Meetings can be an excellent opportunity to get noticed, create allies, and participate in team efforts. Yet many researchers tend to sit passively during meetings and let decisions be made without their participation. How can you participate constructively and help achieve meeting objectives while using meetings as an arena to boost your reputation?
PREPARING FOR THE MEETING
Be familiar with the meeting subject and agenda. This will enable you to prepare by thinking about the subject and possibly reading background materi al. You will better understand how you can participate and contribute.
Dress appropriately. For example, as a researcher meeting with engineers in a paper mill, will wear a golf shirt or sports shirt and casual slacks because jackets and ties are definitely out of place there. However, business dress is usually the most appropriate attire for high-level corporate meetings
Arrive on time and choose a strategic seat. Sit near your supervisor to show support. Latecomers and people who oppose the boss or the subject of the meeting often will sit far away from the boss or meeting organizer. If your boss is not there yet, choose a seat that will give you a good view of any visual aids that will be used. Try to choose a seat toward the middle of the table where you will have the maximum number of neighbors and be at the center of the discussion action.
PRACTICE ACTIVE LISTENING
Active listening is an important teamwork and meeting skill. Follow presentations and discussions closely. Asking pertinent questions at appropriate points and nodding to indicate understanding all serve to show the presenter and other attendees that you are an interested participant in the meeting.
Asking questions indicates your interest and serves to obtain additional information. Avoid asking questions in an abrasive or overly aggressive way. Open-ended questions, often beginning with the words how, why, or what, usually prompt an extended response. Asking open-ended questions often helps to settle major issues and define options.
Closed-ended questions, that often begin with who, which, or when, usually solicit a relatively brief response. They are best used to solicit very specific information and as a process check to be sure you understand a previous answer.Speak up at appropriate points to ask questions or state your own views. Speak distinctly.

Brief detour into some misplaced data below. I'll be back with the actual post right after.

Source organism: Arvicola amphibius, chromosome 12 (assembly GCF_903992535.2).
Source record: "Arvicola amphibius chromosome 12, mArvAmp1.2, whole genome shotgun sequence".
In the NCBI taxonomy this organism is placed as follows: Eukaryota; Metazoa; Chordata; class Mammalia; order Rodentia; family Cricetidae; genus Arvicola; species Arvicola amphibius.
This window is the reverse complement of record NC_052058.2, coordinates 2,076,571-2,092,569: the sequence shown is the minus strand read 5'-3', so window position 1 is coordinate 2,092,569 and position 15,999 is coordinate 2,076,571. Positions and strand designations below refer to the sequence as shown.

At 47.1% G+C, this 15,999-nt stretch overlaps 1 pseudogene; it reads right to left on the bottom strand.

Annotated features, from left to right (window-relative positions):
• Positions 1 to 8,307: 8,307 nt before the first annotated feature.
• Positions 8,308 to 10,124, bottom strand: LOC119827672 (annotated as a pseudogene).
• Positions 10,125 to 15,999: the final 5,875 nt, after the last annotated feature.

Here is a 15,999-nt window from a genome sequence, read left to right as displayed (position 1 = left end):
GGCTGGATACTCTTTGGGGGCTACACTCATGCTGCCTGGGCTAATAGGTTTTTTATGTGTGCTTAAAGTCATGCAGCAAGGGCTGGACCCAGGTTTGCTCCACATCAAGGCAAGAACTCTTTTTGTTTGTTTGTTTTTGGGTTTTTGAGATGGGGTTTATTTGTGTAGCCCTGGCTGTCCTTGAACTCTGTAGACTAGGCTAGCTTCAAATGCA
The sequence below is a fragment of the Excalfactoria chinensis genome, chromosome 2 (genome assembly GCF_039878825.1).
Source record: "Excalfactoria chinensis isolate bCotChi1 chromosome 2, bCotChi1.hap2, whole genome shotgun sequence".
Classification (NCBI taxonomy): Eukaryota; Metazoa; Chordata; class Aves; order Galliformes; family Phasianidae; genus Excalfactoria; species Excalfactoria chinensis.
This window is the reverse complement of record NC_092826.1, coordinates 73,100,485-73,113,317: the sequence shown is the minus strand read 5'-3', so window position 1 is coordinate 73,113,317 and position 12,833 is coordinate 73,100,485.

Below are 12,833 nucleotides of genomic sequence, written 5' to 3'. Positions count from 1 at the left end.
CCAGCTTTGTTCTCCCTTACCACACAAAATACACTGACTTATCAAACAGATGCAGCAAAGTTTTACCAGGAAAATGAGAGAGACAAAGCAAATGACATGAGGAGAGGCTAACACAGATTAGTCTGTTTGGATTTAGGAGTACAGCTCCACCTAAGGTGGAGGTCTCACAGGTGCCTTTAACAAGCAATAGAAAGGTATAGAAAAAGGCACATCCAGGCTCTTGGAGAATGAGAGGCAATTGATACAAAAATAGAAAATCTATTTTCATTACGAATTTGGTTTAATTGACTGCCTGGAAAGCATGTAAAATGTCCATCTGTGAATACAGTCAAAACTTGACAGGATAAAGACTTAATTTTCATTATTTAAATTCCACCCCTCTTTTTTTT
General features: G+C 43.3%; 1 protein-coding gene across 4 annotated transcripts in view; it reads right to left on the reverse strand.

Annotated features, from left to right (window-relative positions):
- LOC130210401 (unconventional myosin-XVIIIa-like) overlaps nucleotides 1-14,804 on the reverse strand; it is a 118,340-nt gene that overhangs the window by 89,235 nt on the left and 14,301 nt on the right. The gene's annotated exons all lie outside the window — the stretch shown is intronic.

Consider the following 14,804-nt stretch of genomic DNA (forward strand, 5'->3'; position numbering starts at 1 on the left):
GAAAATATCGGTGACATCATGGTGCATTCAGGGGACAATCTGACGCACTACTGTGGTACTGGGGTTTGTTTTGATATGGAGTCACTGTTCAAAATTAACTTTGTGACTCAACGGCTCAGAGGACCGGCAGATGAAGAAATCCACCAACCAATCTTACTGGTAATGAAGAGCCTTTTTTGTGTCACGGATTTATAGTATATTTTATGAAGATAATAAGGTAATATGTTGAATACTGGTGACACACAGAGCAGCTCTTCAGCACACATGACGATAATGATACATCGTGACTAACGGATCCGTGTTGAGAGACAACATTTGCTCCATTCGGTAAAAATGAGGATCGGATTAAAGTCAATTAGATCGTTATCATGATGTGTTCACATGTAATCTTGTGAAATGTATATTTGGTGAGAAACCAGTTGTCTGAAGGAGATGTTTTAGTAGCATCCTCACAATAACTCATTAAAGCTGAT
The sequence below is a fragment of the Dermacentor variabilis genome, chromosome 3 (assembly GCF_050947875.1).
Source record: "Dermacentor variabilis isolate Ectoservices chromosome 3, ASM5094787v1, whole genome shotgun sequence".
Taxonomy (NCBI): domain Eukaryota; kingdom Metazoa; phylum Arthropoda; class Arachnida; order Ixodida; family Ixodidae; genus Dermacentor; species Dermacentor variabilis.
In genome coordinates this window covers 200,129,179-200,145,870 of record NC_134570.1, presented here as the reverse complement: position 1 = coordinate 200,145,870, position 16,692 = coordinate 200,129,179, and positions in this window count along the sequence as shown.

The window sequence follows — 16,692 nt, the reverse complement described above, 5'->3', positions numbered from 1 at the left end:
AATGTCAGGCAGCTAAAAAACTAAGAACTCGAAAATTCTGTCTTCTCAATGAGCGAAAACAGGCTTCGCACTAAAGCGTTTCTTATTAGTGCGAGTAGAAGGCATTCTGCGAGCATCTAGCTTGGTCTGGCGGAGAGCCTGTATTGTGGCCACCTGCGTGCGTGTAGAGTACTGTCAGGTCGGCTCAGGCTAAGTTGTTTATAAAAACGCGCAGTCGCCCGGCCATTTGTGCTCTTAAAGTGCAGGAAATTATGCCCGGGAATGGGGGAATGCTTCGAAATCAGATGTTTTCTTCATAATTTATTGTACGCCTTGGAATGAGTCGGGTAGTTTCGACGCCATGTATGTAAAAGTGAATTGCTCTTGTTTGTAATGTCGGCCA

Nervousness has a tendency to make you speak rapidly, often in a low tone. Be aware of your poor speech behaviors and guard against them.
When you speak, be concise. Other attendees will lose interest while you make long, poorly organized statements. If possible, mentally prepare an organized statement. For example, starting with “I think there are three factors to consider” will guarantee your audience’s interest as listen to learn what these three factors are.
Body language can also indicate interest, support, and understanding. Sit upright and lean toward the table. Look at the person speaking and make frequent eye contact.
Avoid negative body language such as crossing your arms across your chest, frowning, or gazing into space. Don’t slouch in your chair or lean back from the table. These behaviors indicate opposition or lack of interest.
When listening to others, being patient helps them to feel they are participating without thinking that you are trying to take over the meeting and “railroad” others into accepting your point of view.
Be open to opposing points of view. Don’t go into a meeting with your mind made up before hearing others’ opinions. There may be a significant factor you haven’t considered. This will help you be on the “winning side” more often.
In the interest of group harmony, once a decision is made, go along with it even if you disagree. When you disagree before a decision is made, never apologize for your position or become emotional. Rely on facts. However, opposing prevailing logic too often can create a reputation that you are an unsupportive, negative person.
If you feel you find yourself in opposition to decisions too frequently, it is a good idea to consider whether you are truly compatible with the prevailing corporate culture. Find out if your team leader or supervisor thinks you are in opposing positions too often. It may be that there is a deep-seated compatibility problem and you should seek employment in another department or another company. Also, find out if your supervisor thinks you are being abrasive when speaking in opposition.
These techniques are also useful in meetings with customers and suppliers, during professional society committee and governance meetings, and during question periods after technical presentations.
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